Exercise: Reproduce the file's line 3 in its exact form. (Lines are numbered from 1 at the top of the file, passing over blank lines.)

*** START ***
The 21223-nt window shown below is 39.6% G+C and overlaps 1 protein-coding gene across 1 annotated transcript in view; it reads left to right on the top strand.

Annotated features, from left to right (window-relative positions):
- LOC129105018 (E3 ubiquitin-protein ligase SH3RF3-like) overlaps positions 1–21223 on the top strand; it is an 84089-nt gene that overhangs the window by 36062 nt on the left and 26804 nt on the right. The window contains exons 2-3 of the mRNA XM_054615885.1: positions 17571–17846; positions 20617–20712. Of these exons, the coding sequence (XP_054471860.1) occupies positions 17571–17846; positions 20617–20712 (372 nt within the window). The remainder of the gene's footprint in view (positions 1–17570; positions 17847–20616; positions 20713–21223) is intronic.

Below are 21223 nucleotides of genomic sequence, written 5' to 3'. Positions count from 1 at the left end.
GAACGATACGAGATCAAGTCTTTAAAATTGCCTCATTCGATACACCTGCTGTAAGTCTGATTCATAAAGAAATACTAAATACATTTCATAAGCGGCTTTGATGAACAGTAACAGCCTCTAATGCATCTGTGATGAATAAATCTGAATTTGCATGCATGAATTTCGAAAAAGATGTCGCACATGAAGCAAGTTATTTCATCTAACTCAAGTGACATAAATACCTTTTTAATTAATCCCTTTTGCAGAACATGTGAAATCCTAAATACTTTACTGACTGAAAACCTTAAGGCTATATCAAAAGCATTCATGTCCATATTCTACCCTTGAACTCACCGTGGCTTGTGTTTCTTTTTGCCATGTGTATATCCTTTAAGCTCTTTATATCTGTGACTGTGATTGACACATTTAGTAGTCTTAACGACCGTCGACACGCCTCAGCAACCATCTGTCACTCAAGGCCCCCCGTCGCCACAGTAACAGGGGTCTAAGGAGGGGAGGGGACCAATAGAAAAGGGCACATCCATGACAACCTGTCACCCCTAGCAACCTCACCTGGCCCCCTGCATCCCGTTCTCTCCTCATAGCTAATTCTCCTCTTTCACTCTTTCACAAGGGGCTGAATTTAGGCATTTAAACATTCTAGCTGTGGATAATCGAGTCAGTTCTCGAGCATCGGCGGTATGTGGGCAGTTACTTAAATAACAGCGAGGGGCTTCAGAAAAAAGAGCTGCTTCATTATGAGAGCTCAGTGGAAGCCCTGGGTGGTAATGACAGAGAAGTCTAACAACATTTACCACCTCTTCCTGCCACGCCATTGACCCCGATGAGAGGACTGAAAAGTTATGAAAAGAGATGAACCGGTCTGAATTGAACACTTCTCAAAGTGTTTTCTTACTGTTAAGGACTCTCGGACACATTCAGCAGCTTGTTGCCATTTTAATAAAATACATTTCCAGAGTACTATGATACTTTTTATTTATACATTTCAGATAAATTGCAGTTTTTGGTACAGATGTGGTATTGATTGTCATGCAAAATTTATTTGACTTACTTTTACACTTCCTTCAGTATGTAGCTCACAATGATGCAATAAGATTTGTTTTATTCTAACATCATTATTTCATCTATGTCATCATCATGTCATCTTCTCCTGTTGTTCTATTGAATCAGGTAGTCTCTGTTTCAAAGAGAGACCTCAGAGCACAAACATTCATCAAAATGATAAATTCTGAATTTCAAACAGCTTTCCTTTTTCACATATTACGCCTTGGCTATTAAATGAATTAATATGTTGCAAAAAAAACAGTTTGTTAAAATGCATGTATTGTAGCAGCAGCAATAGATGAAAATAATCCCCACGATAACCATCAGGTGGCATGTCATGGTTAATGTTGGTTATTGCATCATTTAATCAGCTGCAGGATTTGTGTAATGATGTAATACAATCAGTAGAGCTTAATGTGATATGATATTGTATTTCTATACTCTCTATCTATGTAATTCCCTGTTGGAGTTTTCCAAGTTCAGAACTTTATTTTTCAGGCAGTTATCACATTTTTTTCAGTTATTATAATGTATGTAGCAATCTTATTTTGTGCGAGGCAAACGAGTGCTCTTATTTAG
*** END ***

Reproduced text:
- LOC129105018 (E3 ubiquitin-protein ligase SH3RF3-like) overlaps positions 1–21223 on the top strand; it is an 84089-nt gene that overhangs the window by 36062 nt on the left and 26804 nt on the right. The window contains exons 2-3 of the mRNA XM_054615885.1: positions 17571–17846; positions 20617–20712. Of these exons, the coding sequence (XP_054471860.1) occupies positions 17571–17846; positions 20617–20712 (372 nt within the window). The remainder of the gene's footprint in view (positions 1–17570; positions 17847–20616; positions 20713–21223) is intronic.